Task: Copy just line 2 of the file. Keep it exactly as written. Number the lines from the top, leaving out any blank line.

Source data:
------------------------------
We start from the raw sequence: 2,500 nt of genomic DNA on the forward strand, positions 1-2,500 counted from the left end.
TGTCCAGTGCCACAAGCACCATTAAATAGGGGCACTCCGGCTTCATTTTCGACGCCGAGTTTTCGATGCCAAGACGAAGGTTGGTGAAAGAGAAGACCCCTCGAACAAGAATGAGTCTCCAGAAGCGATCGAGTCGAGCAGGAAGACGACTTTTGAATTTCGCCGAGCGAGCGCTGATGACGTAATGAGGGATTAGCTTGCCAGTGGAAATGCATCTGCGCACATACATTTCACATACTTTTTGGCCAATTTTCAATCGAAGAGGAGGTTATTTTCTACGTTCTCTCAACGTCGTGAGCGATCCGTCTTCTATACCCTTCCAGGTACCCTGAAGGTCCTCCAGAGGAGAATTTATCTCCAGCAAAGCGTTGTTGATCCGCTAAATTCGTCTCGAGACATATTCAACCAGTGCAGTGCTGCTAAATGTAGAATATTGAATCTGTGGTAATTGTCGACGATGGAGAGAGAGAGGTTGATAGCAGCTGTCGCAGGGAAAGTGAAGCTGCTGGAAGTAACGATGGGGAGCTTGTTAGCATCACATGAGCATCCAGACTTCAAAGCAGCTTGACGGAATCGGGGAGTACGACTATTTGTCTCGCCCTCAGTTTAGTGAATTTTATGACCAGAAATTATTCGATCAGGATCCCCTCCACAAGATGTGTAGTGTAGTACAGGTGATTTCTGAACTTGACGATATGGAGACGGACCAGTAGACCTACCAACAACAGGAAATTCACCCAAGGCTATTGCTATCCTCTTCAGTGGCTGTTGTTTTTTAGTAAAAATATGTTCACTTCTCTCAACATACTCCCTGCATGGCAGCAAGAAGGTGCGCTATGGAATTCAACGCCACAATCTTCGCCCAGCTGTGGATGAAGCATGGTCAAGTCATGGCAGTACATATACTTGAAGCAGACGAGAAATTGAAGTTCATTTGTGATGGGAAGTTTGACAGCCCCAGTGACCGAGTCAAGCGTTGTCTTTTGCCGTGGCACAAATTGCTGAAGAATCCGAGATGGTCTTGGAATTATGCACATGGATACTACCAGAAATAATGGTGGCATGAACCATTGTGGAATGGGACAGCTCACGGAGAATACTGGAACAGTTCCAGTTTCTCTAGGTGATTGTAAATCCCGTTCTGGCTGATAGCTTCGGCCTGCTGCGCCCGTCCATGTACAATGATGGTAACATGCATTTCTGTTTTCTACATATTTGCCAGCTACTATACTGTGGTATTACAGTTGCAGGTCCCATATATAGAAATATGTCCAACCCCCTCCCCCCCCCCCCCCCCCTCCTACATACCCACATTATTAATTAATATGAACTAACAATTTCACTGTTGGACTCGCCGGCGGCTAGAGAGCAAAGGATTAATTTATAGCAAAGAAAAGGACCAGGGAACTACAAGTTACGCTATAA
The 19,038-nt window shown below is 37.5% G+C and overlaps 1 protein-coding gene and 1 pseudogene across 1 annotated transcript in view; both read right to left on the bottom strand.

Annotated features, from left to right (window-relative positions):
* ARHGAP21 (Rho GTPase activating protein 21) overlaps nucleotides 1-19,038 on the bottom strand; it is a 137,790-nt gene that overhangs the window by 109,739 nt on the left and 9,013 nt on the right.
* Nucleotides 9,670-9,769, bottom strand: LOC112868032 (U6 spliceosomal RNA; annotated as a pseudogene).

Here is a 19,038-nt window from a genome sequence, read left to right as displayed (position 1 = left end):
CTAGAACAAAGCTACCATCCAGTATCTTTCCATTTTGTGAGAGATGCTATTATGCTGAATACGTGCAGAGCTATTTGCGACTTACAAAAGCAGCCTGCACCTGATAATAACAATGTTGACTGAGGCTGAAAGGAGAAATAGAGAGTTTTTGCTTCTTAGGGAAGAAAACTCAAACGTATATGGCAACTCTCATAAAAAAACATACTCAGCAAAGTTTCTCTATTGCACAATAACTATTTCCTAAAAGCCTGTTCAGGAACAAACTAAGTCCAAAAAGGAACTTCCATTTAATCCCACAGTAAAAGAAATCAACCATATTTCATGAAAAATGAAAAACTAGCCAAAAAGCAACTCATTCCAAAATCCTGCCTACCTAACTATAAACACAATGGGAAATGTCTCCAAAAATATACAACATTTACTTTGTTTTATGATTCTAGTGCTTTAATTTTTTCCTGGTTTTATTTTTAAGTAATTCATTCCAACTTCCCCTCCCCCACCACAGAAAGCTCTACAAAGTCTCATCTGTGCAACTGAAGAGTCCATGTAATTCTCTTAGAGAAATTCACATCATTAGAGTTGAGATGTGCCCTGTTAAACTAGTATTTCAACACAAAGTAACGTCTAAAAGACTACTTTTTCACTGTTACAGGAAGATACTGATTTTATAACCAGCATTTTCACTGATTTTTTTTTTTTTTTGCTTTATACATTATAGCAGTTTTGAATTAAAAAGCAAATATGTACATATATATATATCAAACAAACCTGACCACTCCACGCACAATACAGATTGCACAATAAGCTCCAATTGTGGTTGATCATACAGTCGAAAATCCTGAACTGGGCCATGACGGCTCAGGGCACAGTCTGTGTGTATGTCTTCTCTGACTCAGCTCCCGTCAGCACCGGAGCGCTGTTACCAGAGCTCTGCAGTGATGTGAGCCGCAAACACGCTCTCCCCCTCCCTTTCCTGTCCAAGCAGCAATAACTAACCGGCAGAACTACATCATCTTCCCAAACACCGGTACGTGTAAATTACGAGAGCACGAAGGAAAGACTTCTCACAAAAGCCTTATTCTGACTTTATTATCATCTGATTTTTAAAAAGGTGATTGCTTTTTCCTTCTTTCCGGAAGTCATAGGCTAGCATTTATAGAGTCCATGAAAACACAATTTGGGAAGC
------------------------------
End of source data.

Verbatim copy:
TGTCCAGTGCCACAAGCACCATTAAATAGGGGCACTCCGGCTTCATTTTCGACGCCGAGTTTTCGATGCCAAGACGAAGGTTGGTGAAAGAGAAGACCCCTCGAACAAGAATGAGTCTCCAGAAGCGATCGAGTCGAGCAGGAAGACGACTTTTGAATTTCGCCGAGCGAGCGCTGATGACGTAATGAGGGATTAGCTTGCCAGTGGAAATGCATCTGCGCACATACATTTCACATACTTTTTGGCCAATTTTCAATCGAAGAGGAGGTTATTTTCTACGTTCTCTCAACGTCGTGAGCGATCCGTCTTCTATACCCTTCCAGGTACCCTGAAGGTCCTCCAGAGGAGAATTTATCTCCAGCAAAGCGTTGTTGATCCGCTAAATTCGTCTCGAGACATATTCAACCAGTGCAGTGCTGCTAAATGTAGAATATTGAATCTGTGGTAATTGTCGACGATGGAGAGAGAGAGGTTGATAGCAGCTGTCGCAGGGAAAGTGAAGCTGCTGGAAGTAACGATGGGGAGCTTGTTAGCATCACATGAGCATCCAGACTTCAAAGCAGCTTGACGGAATCGGGGAGTACGACTATTTGTCTCGCCCTCAGTTTAGTGAATTTTATGACCAGAAATTATTCGATCAGGATCCCCTCCACAAGATGTGTAGTGTAGTACAGGTGATTTCTGAACTTGACGATATGGAGACGGACCAGTAGACCTACCAACAACAGGAAATTCACCCAAGGCTATTGCTATCCTCTTCAGTGGCTGTTGTTTTTTAGTAAAAATATGTTCACTTCTCTCAACATACTCCCTGCATGGCAGCAAGAAGGTGCGCTATGGAATTCAACGCCACAATCTTCGCCCAGCTGTGGATGAAGCATGGTCAAGTCATGGCAGTACATATACTTGAAGCAGACGAGAAATTGAAGTTCATTTGTGATGGGAAGTTTGACAGCCCCAGTGACCGAGTCAAGCGTTGTCTTTTGCCGTGGCACAAATTGCTGAAGAATCCGAGATGGTCTTGGAATTATGCACATGGATACTACCAGAAATAATGGTGGCATGAACCATTGTGGAATGGGACAGCTCACGGAGAATACTGGAACAGTTCCAGTTTCTCTAGGTGATTGTAAATCCCGTTCTGGCTGATAGCTTCGGCCTGCTGCGCCCGTCCATGTACAATGATGGTAACATGCATTTCTGTTTTCTACATATTTGCCAGCTACTATACTGTGGTATTACAGTTGCAGGTCCCATATATAGAAATATGTCCAACCCCCTCCCCCCCCCCCCCCCCCTCCTACATACCCACATTATTAATTAATATGAACTAACAATTTCACTGTTGGACTCGCCGGCGGCTAGAGAGCAAAGGATTAATTTATAGCAAAGAAAAGGACCAGGGAACTACAAGTTACGCTATAA